I have been having fun making these 180º open twisted crest style origamic architecture pop up cards. This is a clever technique and, I wanted to invite you to join in the fun. This post includes patterns for my new Flower Crest design, suitable for production on a laser cutter, a craft CNC cutter or, by hand.
Most people will have to actually make one of these cards or watch the folding video to get how it works. I originally spotted this technique used for several patterns in Keiko Nakazawa’s 2006 book 3D Pop-Up Greeting Cards (link in the resources section below) and, abstracted it to make my own designs. Rather than gluing to backing cards, I prefer to develop other approaches like what I have done here.
Settings for your cutting machine, whether CNC or laser, will vary depending on your machine, the specific paper stock you are using and other factors.
The paper I used for my cards was 0.014″ thick 105lb cover stock.
On the Glowforge, I used a speed of 500 and power of 72 for the cut lines and a power of 18 for the mountain fold lines. I scored the valley fold lines on the back by hand with a craft knife. If you are a Glowforge user, you likely have some experience dialing in settings for a particular material. I color-coded the file so that the GFUI will separate and order the operations on import.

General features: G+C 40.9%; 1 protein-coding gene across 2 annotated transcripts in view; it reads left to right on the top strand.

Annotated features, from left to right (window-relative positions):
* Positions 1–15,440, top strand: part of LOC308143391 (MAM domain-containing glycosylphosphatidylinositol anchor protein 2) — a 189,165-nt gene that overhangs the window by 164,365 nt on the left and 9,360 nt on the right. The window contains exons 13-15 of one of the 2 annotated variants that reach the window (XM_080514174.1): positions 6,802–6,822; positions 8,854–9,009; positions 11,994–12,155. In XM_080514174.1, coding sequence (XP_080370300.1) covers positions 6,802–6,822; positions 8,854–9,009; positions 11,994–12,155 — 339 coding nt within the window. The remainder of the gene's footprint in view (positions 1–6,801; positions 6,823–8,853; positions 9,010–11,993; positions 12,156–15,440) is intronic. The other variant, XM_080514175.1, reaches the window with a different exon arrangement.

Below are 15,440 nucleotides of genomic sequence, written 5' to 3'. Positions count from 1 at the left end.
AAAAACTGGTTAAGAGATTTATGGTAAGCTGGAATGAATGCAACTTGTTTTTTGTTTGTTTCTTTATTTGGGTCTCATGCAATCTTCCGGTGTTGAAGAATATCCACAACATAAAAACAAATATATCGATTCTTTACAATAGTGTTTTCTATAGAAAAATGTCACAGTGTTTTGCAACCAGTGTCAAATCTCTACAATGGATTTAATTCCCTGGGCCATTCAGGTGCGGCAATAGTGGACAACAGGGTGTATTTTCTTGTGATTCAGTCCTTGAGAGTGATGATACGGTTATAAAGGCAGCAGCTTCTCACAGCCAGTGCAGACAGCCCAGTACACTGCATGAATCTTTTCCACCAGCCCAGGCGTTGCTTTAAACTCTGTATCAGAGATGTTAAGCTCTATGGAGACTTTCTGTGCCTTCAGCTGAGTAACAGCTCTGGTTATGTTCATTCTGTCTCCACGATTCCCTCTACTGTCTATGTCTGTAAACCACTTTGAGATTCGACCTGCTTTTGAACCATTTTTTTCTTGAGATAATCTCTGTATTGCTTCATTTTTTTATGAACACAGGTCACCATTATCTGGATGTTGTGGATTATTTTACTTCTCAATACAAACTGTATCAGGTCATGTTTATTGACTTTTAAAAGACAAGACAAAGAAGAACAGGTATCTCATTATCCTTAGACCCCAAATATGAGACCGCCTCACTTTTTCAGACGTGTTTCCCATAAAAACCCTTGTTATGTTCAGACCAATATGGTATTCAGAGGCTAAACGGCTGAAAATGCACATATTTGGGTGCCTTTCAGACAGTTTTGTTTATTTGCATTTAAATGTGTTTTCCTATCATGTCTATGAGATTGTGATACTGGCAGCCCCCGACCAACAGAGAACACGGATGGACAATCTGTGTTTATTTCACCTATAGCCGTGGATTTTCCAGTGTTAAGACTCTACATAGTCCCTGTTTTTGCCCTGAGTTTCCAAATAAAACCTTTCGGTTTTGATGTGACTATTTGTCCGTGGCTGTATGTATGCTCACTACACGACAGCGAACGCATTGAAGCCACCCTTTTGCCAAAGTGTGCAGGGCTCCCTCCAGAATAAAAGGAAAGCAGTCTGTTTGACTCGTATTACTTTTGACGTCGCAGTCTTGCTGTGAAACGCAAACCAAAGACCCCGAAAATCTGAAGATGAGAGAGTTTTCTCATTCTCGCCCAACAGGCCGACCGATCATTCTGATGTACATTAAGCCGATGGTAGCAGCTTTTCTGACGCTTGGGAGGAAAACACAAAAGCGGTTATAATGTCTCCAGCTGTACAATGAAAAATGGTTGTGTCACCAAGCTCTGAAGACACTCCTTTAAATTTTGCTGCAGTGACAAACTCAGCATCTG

27 July 2019 update: I’m seeing less smoke deposition with lower power and slower speed. I have switched to using 250 speed and 36 power.
My settings for each operation for the Gazelle cutter are in the MTC file as layer descriptions (D is depth setting on my adjustable blade holder, V is velocity and F is force). Those will probably be mostly useless unless you are also using a Gazelle cutter with an adjustable blade holder. If you are a craft cutter user, you are likely used to sorting out settings for a given stock. The layers are in the order you should cut them. The last two layers are the backing card (one score and the cuts).